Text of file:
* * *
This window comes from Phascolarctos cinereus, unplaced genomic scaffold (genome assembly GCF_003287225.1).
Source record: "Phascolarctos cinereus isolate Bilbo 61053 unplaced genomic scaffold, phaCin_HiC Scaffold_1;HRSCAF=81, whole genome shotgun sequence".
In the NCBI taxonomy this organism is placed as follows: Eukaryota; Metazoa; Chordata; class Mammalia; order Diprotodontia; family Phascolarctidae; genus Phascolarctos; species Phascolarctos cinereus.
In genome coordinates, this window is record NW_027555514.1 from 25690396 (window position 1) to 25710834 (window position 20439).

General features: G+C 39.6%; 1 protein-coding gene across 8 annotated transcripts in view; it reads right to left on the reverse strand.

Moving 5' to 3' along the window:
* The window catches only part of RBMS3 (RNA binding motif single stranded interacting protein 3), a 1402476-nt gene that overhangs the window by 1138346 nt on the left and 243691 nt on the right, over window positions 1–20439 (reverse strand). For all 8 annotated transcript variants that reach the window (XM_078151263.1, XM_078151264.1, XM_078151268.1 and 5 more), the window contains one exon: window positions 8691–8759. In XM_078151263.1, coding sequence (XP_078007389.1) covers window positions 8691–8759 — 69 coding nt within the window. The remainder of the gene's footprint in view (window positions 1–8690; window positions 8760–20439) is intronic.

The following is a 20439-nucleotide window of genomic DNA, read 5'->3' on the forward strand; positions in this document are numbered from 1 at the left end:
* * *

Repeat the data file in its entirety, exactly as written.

This window comes from Phascolarctos cinereus, unplaced genomic scaffold (genome assembly GCF_003287225.1).
Source record: "Phascolarctos cinereus isolate Bilbo 61053 unplaced genomic scaffold, phaCin_HiC Scaffold_1;HRSCAF=81, whole genome shotgun sequence".
In the NCBI taxonomy this organism is placed as follows: Eukaryota; Metazoa; Chordata; class Mammalia; order Diprotodontia; family Phascolarctidae; genus Phascolarctos; species Phascolarctos cinereus.
In genome coordinates, this window is record NW_027555514.1 from 25690396 (window position 1) to 25710834 (window position 20439).

General features: G+C 39.6%; 1 protein-coding gene across 8 annotated transcripts in view; it reads right to left on the reverse strand.

Moving 5' to 3' along the window:
* The window catches only part of RBMS3 (RNA binding motif single stranded interacting protein 3), a 1402476-nt gene that overhangs the window by 1138346 nt on the left and 243691 nt on the right, over window positions 1–20439 (reverse strand). For all 8 annotated transcript variants that reach the window (XM_078151263.1, XM_078151264.1, XM_078151268.1 and 5 more), the window contains one exon: window positions 8691–8759. In XM_078151263.1, coding sequence (XP_078007389.1) covers window positions 8691–8759 — 69 coding nt within the window. The remainder of the gene's footprint in view (window positions 1–8690; window positions 8760–20439) is intronic.

The following is a 20439-nucleotide window of genomic DNA, read 5'->3' on the forward strand; positions in this document are numbered from 1 at the left end: